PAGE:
Goals for the Year of the Rat

1. Do “baby yoga” with Owen and have lots of fun. Any goal that relates to our precious baby would have to top the list, of course! I have a couple of neat books, Itsy Bitsy Yoga and Yoga Mom, Buddha Baby, which are helping us get started.

2. Build a chook house and chook run. We have had this on our “to do” list ever since we arrived on the Farmlet. Can’t believe we still haven’t done it. Disgraceful! Still, the extra time has allowed us to understand more about our land and our needs. Our chook run plans have changed and developed a lot over the past two years. It is now high time to put plans into action!

3. Install a solar water heater. Kevin has been doing the research, and has finally found what he thinks may be the right system for us. This will be a big step towards reducing our energy bills.

4. We plan that calves and goat kids will be born on the Farmlet this coming spring. This means we have to hook our cows and goats up with bull/buck, of course. I’ll be writing more on this matter very soon! Calves and kids mean fresh cow and goat milk. Yum! This year we hope to milk Daphne and Lulu (the goats) for the first time.

5. Carrying on from #4: Extend the small goat house and build a milking stand for the goats. The small goat house is all very well for two does, but certainly wouldn’t fit their kids as well. Something needs to be done about this.

6. Undertake some cool cheese projects using fresh cow and goat milk.

7. Make delicious meals using meat raised on the Farmlet. Yes, we have exciting plans for Herman Beefsteak when he reaches “the beefsteak phase of his career”! I’m looking forward to sharing some recipes. It’s especially nice to think that the first meat Owen will ever eat will have been raised kindly and cleanly here on the Farmlet.

Herman Beefsteak

8. Experiment with grinding and cooking cornmeal, including some from our own corn.

9. Save seeds from more of our vegetables, herbs, and flowers. As our garden matures and we discover which varieties of vegetables do best for us, we are committed to saving more and more of our own seed.

10. Continue to battle kikuyu and work on “taming” the house paddock. We hope to work on weed barriers this year, with the aim of reducing the ongoing effort.

11. Attempt to make some more crusty fermented beverages. In particular, we’d like to try making wine from our own grapes. We’d better hurry up with this project, since it’s already grape season!

12. Raise some seedlings of “bushman’s toilet paper” to plant out in the garden. This project was on our list last year, and I can’t believe we forgot all about it. I’m really keen to do this!

13. Last but not least: I want to write at least one update per week for the Farmlet website!

Best wishes to all for the Year of the Rat! It looks sure to be a busy and exciting one on the Farmlet.

6 Responses to “Goals for the Year of the Rat”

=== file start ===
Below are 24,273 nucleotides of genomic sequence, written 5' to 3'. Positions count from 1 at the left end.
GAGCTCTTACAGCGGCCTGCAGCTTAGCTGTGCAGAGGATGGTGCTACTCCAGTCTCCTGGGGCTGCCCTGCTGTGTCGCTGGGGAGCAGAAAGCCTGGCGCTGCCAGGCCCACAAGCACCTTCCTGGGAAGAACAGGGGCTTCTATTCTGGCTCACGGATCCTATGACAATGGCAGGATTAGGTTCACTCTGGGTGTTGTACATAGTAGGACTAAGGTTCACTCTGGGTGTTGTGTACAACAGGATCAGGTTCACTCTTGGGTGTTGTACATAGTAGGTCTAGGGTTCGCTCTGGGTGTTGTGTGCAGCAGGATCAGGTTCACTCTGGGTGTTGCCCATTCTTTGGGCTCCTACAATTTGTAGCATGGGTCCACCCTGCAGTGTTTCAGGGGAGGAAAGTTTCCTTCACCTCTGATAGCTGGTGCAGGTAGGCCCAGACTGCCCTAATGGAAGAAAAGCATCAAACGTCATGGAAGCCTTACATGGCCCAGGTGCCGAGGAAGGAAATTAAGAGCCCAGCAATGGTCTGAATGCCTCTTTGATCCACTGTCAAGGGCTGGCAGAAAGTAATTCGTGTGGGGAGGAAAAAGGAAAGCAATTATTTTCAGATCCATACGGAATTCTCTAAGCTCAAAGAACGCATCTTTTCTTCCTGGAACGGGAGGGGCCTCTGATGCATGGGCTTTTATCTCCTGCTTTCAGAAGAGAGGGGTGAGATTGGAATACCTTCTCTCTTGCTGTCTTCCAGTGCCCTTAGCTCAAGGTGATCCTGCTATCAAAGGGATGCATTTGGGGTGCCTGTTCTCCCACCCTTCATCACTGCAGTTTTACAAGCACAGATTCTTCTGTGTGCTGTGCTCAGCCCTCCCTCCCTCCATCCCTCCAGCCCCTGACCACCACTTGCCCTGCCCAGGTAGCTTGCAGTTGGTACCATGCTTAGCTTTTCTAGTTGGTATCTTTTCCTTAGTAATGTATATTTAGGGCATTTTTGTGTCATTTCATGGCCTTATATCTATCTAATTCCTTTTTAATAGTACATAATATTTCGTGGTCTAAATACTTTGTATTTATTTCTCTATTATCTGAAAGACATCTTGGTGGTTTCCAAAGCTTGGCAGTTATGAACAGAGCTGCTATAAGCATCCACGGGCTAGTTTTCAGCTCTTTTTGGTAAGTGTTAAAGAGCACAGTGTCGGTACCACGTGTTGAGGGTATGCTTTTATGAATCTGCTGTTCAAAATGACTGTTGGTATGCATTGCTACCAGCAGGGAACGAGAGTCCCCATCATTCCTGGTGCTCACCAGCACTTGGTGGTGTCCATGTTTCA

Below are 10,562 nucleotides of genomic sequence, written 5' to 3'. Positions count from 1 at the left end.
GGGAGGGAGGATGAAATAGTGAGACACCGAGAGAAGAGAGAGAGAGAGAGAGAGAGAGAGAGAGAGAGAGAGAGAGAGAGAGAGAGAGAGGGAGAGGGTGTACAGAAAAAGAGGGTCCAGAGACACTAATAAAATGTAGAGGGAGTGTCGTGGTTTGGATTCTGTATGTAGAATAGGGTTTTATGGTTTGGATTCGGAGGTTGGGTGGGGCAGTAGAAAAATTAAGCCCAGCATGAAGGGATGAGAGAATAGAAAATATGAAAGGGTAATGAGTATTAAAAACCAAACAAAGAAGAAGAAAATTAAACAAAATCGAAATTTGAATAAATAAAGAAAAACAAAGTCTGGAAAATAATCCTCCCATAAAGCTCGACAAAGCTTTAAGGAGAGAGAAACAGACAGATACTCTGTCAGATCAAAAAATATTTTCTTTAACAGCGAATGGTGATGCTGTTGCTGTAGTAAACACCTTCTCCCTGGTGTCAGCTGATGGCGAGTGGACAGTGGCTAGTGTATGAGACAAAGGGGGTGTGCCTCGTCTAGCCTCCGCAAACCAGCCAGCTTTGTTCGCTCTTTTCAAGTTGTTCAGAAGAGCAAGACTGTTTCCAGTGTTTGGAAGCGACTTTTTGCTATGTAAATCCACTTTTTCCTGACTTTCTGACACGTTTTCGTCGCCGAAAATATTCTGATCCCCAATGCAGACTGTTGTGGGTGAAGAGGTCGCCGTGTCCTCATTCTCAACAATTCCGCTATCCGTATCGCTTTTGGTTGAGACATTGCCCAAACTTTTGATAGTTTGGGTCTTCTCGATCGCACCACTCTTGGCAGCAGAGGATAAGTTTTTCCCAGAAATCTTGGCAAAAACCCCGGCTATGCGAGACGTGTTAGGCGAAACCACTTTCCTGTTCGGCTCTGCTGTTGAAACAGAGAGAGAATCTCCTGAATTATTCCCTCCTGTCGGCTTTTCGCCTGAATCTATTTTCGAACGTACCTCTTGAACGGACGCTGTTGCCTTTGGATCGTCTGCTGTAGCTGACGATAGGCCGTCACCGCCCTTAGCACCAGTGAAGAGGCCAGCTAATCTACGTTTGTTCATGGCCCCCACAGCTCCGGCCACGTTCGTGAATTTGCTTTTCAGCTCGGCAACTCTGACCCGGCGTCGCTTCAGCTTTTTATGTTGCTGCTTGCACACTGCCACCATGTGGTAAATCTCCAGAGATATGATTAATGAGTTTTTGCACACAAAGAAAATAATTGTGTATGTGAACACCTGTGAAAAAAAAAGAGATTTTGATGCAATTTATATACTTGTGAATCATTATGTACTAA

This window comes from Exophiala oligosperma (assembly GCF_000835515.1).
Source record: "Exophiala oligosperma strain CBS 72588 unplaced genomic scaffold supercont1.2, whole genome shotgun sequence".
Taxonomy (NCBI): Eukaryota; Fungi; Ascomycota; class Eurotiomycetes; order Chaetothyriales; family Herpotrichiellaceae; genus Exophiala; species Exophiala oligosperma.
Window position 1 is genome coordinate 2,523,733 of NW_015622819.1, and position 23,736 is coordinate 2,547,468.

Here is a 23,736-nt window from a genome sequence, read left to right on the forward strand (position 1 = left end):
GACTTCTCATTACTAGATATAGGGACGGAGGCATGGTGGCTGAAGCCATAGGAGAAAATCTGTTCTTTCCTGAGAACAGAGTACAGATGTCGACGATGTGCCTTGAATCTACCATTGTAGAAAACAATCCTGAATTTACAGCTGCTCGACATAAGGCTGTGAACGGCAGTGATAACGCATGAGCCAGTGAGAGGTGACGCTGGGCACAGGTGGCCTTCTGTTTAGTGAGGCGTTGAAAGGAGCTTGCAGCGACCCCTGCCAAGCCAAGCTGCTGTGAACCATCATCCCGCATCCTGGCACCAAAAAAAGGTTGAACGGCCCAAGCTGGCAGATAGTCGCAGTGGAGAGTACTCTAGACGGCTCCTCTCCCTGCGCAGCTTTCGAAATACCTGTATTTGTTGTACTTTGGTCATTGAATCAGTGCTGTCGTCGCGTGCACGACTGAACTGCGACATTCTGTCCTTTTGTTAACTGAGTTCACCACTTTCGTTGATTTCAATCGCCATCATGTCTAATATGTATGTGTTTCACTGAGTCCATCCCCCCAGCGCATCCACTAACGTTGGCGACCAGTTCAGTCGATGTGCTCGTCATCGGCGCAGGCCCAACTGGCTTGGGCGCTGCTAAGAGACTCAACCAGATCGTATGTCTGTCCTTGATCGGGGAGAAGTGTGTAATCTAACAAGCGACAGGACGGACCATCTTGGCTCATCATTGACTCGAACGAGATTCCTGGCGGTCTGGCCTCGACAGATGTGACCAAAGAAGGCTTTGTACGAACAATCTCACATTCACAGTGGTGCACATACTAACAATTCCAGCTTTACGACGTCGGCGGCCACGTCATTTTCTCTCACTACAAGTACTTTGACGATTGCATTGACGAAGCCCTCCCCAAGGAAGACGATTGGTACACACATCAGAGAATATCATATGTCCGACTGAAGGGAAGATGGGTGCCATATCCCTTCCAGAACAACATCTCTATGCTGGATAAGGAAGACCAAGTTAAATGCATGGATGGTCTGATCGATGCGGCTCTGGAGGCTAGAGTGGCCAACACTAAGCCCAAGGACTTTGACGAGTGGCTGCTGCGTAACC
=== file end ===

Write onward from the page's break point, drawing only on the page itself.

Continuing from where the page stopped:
1. Michelle says:

    Thanks for the Herman pic. He’s quite the
    handsome fellow.

  2. Simon Tzu says:

    Herman is looking beautiful – what a strong young bull. Slaughtering him is going to be pretty intense I’m sure. Doubt I could do it (I am all for killing your own food…one reason I very seldom eat meat. I have killed chickens and birds before but never a large mammal.)

    I am very curious how about the emotional journey you guys go through when you kill him and eat him – please blog about it! In a similar vein I am keenly anticipating the second part of the pig story.


  3. Rebecca says:

    Hi Simon and Michelle,
    Thanks for your complimentary comments on our fine young Herman Beefsteak!
    @Simon: You are right: Slaughtering Herman will be an intense experience for us. Not easy, but an important journey for those of us who want a humane relationship with our food. We’ll certainly be blogging about it. Since it is quite heavy work slaughtering and dealing with such a large animal, we will have the “home kill” man come out and do that for us. We will still be there, of course, but this way we can be sure the job will be done cleanly and well with the right equipment for handling the heavy carcass. Anyway. . . more about that when the time comes!
    I am also keen to see the second part of the pig story. Don’t worry, I’m badgering my poor husband about it, so you can be sure he will not forget!

  4. Rebecca KS says:

    I’m curious also about Herman reaching his final purpose, but would definitely appreciate the kind of warning that you put up for the pig post… I do think it’s good that you’ll be eating meat that was raised and slaughtered humanely, but don’t think that I’d want to do that myself (hence, vegetarian), and am not quite sure yet that I’d want to see it either. Can you put posts under folds or cuts?

    Hope the baby yoga is off to a good start!

  5. fansma says:

    Hi Rebecca,

    Do you know the Latin name, or any variations on the common name, for Bushman’s Toilet Paper? I’d be interested in trying to grow some myself. Here in Northwestern US, we grow a plant called Lamb’s Ears (Stachys byzantina) which makes great toilet paper, but I’m always interested in expanding our options. Many thanks, and best to all the family.

  6. Rebecca says:

    Hi There,

    @Rebecca: Kevin’s trying to think of a way to let readers avoid the gory bits if they choose. At the very least, we’ll try to put a warning or suitably descriptive title at the top of the post. That way you could choose not to scroll down the page. Oh, and the baby yoga is going really well, thanks. Owen loves it!

    @fansma: I’m pretty sure that “Bushman’s Toilet is a New Zealand native, but I don’t know the Maori name or the Latin name for it. I’ll see what I can do about finding out. Please stay tuned! Thanks for telling us about the “Lamb’s Ears.” I wonder if we can find some to plant. Like you, I would be keen to diversify our toilet paper options!